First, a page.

In January, Chief Executive Carrie Lam said that the Hong Kong authorities do “not seek to crackdown on press freedom” after newsrooms shuttered, and – in April – she said a press club’s axing of their Human Rights Press Awards was an “isolated” incident.

HKFP rounds up media industry incidents since the onset of the national security law.

Photo: Studio Incendo.

April 2022

The Foreign Correspondents’ Club in Hong Kong. Photo: Kelly Ho/HKFP.

March 2022

February 2022

Consumer Council. Photo: Consumer Council.

January 2022

Citizen News’ China news team. Photo: Citizen News screenshot, via YouTube

December 2021

Stand News acting editor-in-chief Patrick Lam was arrested by national security police on Wednesday. Photo: Candice Chau/HKFP.

November 2021

Sue-Lin Wong. Photo: The Economist.

October 2021

File photo: Kyle Lam/HKFP.

September 2021

Chairperson of the Hong Kong Journalists Association Ronson Chan. video

August 2021

July 2021

Steve Vines on The Pulse. Photo: RTHK screenshot.
Photo: Kenny Huang & Michael Ho/Studio Incendo.

June 2021

Dozens of Hong Kong police enter Apple Daily’s headquarters in Tseung Kwan O on June 17, 2021.

May 2021

RTHK’s YouTube Channel. Photo: RTHK Screenshot via YouTube.
Claudia Mo. Photo: Kelly Ho/HKFP.

April 2021

Journalist Bao Choy appears in court on April 22, 2021. Photo: Studio Incendo.

March 2021

  • A top Beijing official said the principle of “patriots governing Hong Kong” extends to the judiciary, the education sector and the media, in addition to public officials.
  • A leading civil servant with no broadcasting experience took over as head of RTHK, where three senior employees quit in the space of two weeks.
  • Hong Kong’s national security police arrested a former top executive of Next Digital, the publisher of Apple Daily, over alleged fraud.
  • RTHK made a last-minute decision to cancel a programme featuring a panel discussion of Beijing’s plans for a drastic election overhaul.
Press freedom in 2021. Photo: RSF.

February 2021

World Press Photo Exhibition in Hong Kong. Photo: World Press Photo Exhibition Hong Kong, via Facebook.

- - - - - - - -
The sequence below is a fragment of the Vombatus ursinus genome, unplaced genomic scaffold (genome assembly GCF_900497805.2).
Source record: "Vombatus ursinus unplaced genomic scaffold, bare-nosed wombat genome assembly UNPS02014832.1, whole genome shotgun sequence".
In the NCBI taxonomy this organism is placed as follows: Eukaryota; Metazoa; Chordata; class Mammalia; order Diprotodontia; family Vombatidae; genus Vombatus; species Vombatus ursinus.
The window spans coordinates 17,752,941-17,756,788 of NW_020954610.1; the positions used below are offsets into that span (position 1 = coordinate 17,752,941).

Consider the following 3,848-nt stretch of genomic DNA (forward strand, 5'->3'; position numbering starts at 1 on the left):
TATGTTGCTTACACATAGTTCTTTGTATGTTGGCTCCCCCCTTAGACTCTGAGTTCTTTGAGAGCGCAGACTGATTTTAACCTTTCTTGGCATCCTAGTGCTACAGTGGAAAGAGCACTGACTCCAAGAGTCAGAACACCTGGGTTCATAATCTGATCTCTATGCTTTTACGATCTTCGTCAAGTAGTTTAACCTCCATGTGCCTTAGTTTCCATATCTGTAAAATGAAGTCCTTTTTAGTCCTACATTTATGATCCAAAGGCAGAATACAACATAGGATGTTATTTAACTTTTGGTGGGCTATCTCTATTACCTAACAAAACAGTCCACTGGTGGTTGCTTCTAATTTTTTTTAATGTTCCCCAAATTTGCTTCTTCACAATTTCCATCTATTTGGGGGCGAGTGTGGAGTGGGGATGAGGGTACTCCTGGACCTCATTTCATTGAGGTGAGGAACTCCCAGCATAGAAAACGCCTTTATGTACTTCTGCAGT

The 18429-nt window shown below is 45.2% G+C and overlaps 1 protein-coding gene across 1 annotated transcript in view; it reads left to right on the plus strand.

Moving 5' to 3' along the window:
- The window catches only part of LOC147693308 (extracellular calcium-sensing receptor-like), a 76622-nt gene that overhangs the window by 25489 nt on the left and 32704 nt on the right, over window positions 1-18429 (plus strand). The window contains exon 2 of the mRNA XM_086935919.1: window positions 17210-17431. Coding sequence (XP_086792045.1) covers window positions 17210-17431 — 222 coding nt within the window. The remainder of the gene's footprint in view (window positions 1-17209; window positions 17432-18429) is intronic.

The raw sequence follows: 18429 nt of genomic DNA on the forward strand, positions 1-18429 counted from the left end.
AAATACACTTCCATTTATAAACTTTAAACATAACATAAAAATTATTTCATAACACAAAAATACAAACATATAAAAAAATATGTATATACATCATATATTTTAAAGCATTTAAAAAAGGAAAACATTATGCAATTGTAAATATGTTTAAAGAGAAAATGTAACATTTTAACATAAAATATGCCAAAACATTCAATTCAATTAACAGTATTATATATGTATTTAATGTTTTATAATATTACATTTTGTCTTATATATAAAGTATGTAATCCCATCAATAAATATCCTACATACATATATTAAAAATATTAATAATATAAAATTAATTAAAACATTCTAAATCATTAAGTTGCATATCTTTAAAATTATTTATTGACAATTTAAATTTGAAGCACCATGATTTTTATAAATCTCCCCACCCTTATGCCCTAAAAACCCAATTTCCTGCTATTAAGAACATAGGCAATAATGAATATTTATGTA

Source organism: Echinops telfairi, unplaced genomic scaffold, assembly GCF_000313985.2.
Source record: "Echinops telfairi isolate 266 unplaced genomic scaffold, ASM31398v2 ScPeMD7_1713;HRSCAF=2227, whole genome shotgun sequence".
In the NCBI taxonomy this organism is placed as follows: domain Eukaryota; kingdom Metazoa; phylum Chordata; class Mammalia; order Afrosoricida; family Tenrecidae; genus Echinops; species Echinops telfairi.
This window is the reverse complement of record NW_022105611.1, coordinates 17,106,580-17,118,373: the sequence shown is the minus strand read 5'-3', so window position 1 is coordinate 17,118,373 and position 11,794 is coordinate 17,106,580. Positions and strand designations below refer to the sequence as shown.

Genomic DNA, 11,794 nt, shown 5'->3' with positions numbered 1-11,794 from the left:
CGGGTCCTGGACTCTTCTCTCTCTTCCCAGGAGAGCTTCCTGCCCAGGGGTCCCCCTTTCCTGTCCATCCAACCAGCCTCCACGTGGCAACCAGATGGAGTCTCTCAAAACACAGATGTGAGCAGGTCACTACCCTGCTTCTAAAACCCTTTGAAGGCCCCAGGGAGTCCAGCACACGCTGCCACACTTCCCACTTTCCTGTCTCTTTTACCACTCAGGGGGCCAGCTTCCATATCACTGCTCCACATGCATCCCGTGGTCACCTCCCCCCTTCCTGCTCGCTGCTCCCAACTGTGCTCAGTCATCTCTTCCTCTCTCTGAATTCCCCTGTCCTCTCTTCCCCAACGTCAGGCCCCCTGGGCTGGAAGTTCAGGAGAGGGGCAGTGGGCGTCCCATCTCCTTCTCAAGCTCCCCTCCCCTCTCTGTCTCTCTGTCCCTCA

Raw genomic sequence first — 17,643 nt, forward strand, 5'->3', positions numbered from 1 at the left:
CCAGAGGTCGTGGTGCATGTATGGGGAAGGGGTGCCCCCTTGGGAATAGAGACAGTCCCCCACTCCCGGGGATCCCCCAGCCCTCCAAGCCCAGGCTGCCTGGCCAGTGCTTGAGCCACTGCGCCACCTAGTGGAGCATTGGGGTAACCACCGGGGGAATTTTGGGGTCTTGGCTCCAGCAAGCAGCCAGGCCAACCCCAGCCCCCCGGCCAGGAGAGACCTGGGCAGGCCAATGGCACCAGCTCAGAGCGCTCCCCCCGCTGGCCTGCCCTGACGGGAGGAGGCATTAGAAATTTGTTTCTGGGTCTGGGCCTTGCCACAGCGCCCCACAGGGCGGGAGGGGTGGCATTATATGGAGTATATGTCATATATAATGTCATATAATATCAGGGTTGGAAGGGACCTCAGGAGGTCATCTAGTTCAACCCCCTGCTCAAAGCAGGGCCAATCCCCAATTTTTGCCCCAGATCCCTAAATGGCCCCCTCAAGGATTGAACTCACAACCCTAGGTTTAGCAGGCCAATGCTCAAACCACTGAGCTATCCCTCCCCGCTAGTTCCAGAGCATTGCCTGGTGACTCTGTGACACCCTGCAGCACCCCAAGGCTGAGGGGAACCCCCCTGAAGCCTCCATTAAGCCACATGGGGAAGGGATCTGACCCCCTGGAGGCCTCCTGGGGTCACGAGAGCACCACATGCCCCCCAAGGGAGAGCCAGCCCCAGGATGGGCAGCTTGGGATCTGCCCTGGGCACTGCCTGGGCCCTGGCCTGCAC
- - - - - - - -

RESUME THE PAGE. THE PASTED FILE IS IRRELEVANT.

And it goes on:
January 2021

  • The Hong Kong government announced a decision to move Covid-19 press briefings online. It backtracked following criticism from a Hong Kong journalism watchdog.
  • Police demanded Apple Daily hand over the information on journalists who searched for public vehicle licence plate records.
  • Police visited the newsrooms of Apple Daily, InMedia and StandNews with search warrants demanding documents relating to the primary election for LegCo in July 2020.
  • The head of RTHK, Leung Ka-wing, advised staff not to interview the 55 democrats arrested under the national security law over their alleged involvement in the primary.
  • Three people convicted of rioting and assaulting a mainland journalist at the airport during anti-government protests in 2019 were jailed for up to 5 1/2 years.
  • Bao Choy pleaded not guilty to making false statements after she obtained vehicle registration information for a film about the 2019 Yuen Long mob attacks.
  • The head of Hong Kong’s largest police union slammed public broadcaster RTHK for allegedly biased reporting of a weekend lockdown to combat Covid-19.
A silent protest staged by the RTHK union to support their colleague Nabela Qoser. Photo: Candice Chau/HKFP.

December 2020

November 2020

Jimmy Lai. File Photo: Kelly Ho/HKFP.

October 2020

  • National security police raided the private office of Jimmy Lai.
  • A district councillor was given a suspended prison sentence for publicly identifying the policeman who allegedly shot an Indonesian journalist in the eye.

September 2020

Inside the Red Brick Wall. Photo: Ying E Chi Cinema, via Facebook.

August 2020

File photo: KH/United Social Press.

July 2020

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Candice Chau

Candice is a reporter at Hong Kong Free Press. She previously worked as a researcher at a local think tank. She has a BSocSc in Politics and International Relations from the University of Manchester and a MSc in International Political Economy from London School of Economics.